| Home | E-Submission | Sitemap | Contact Us |  
top_img

Kim, Kim, and Bae: Incidence of Scarlet Fever in Children in Jeju Province, Korea, 2002-2016: An Age-period-cohort Analysis

ABSTRACT

Objectives:

Outbreaks of scarlet fever in Mexico in 1999, Hong Kong and mainland China in 2011, and England in 2014-2016 have received global attention, and the number of notified cases in Korean children, including in Jeju Province, has also increased since 2010. To identify relevant hypotheses regarding this emerging outbreak, an age-period-cohort (APC) analysis of scarlet fever incidence was conducted among children in Jeju Province, Korea.

Methods:

This study analyzed data from the nationwide insurance claims database administered by the Korean National Health Insurance Service. The inclusion criteria were children aged ≤14 years residing in Jeju Province, Korea who received any form of healthcare for scarlet fever from 2002 to 2016. The age and year variables were categorized into 5 groups, respectively. After calculating the crude incidence rate (CIR) for age and calendar year groups, the intrinsic estimator (IE) method was applied to conduct the APC analysis.

Results:

In total, 2345 cases were identified from 2002 to 2016. Scarlet fever was most common in the 0-2 age group, and boys presented more cases than girls. Since the CIR decreased with age between 2002 and 2016, the age and period effect decreased in all observed years. The IE coefficients suggesting a cohort effect shifted from negative to positive in 2009.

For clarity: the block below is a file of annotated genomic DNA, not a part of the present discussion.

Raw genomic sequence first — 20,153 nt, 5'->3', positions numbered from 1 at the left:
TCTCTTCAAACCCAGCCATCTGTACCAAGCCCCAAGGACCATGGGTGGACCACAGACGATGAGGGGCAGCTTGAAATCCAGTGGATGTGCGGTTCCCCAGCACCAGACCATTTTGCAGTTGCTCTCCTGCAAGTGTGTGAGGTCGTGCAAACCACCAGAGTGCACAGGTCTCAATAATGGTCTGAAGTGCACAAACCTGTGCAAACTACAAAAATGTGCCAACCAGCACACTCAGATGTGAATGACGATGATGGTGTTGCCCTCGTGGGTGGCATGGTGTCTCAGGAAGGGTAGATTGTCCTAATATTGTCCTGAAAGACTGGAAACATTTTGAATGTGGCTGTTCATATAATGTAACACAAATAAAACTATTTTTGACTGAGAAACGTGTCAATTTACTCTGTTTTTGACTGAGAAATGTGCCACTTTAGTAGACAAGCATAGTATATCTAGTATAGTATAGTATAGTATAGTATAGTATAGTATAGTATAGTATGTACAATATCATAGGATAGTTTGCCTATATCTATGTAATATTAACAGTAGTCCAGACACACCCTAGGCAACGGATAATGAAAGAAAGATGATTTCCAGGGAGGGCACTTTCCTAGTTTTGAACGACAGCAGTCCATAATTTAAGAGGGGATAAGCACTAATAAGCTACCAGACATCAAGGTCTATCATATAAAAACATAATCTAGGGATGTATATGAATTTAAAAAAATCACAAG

Conclusions:

The results suggest that the recent outbreak of scarlet fever among children in Jeju Province might be explained through the cohort effect. As children born after 2009 showed a higher risk of scarlet fever, further descriptive epidemiological studies are needed.

INTRODUCTION

Scarlet fever is a pediatric infectious disease caused by group A streptococcus (GAS) bacteria that produce pyrogenic exotoxins, and affected patients commonly present with severe fever, sore throat, strawberry tongue, and skin rash [1]. Although the fatality rate of this disease has decreased to less than 1% after the advent of antibiotics [2], GAS infections kill over 500 000 patients annually [3], and repeated infections can lead to autoimmune complications such as rheumatic disease and glomerulonephritis [1]. Thus, the Korean Centers for Disease Control and Prevention (KCDC) designated this infection as a group 3 national notifiable infectious disease (NNID), and urges immediate notification of confirmed or suspected cases [4,5].
Since the early 1980s, the number of reported GAS infections has been increasing globally [6,7]. Scarlet fever resurged in Mexico in 1999 [8], in Hong Kong and mainland China in 2011 [9-12], and in England in 2014-2016 [13,14]. Such paroxysmal occurrences of epidemics have been explained by the diversity of emm genotypes, which determine M-protein expression, a pathological determinant of GAS toxicity [15,16]. While emm12 was the predominant genotype during the 2011 outbreak in Hong Kong and China [11,17,18], emm3 was most prevalent in England in 2014 [14]. However, multiple factors (including GAS characteristics, climactic conditions, and herd immunity) contribute to the resurgence of GAS [17,19,20], so that no definitive causal explanation has been established for recent outbreaks [1,10,20].